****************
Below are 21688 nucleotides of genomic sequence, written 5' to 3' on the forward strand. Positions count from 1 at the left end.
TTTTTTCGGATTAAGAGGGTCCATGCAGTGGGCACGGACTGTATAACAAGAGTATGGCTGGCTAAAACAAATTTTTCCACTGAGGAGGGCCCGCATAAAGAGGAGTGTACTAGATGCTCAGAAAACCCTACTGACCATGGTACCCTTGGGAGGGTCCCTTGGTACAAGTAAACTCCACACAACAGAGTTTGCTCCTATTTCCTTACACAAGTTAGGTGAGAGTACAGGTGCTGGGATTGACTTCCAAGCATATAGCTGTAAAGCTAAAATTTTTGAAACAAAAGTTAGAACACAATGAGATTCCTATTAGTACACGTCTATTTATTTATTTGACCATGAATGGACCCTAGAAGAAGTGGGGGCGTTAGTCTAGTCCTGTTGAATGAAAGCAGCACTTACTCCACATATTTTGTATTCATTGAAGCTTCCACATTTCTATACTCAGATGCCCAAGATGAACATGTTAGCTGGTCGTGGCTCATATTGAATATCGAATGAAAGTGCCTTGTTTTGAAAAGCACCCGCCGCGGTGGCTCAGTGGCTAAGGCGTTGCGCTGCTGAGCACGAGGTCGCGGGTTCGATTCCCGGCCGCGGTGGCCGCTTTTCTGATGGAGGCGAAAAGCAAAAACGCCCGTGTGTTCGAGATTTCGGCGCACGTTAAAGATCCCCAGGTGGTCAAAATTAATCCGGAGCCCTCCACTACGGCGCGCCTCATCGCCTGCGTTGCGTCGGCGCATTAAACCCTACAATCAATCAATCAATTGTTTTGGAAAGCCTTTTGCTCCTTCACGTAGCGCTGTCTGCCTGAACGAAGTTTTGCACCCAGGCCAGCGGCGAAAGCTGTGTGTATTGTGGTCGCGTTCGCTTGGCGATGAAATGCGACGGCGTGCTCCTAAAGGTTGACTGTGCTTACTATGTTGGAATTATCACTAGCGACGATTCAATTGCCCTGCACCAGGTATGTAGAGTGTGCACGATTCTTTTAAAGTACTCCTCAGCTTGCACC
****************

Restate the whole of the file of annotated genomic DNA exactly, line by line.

Below are 21688 nucleotides of genomic sequence, written 5' to 3' on the forward strand. Positions count from 1 at the left end.
TTTTTTCGGATTAAGAGGGTCCATGCAGTGGGCACGGACTGTATAACAAGAGTATGGCTGGCTAAAACAAATTTTTCCACTGAGGAGGGCCCGCATAAAGAGGAGTGTACTAGATGCTCAGAAAACCCTACTGACCATGGTACCCTTGGGAGGGTCCCTTGGTACAAGTAAACTCCACACAACAGAGTTTGCTCCTATTTCCTTACACAAGTTAGGTGAGAGTACAGGTGCTGGGATTGACTTCCAAGCATATAGCTGTAAAGCTAAAATTTTTGAAACAAAAGTTAGAACACAATGAGATTCCTATTAGTACACGTCTATTTATTTATTTGACCATGAATGGACCCTAGAAGAAGTGGGGGCGTTAGTCTAGTCCTGTTGAATGAAAGCAGCACTTACTCCACATATTTTGTATTCATTGAAGCTTCCACATTTCTATACTCAGATGCCCAAGATGAACATGTTAGCTGGTCGTGGCTCATATTGAATATCGAATGAAAGTGCCTTGTTTTGAAAAGCACCCGCCGCGGTGGCTCAGTGGCTAAGGCGTTGCGCTGCTGAGCACGAGGTCGCGGGTTCGATTCCCGGCCGCGGTGGCCGCTTTTCTGATGGAGGCGAAAAGCAAAAACGCCCGTGTGTTCGAGATTTCGGCGCACGTTAAAGATCCCCAGGTGGTCAAAATTAATCCGGAGCCCTCCACTACGGCGCGCCTCATCGCCTGCGTTGCGTCGGCGCATTAAACCCTACAATCAATCAATCAATTGTTTTGGAAAGCCTTTTGCTCCTTCACGTAGCGCTGTCTGCCTGAACGAAGTTTTGCACCCAGGCCAGCGGCGAAAGCTGTGTGTATTGTGGTCGCGTTCGCTTGGCGATGAAATGCGACGGCGTGCTCCTAAAGGTTGACTGTGCTTACTATGTTGGAATTATCACTAGCGACGATTCAATTGCCCTGCACCAGGTATGTAGAGTGTGCACGATTCTTTTAAAGTACTCCTCAGCTTGCACC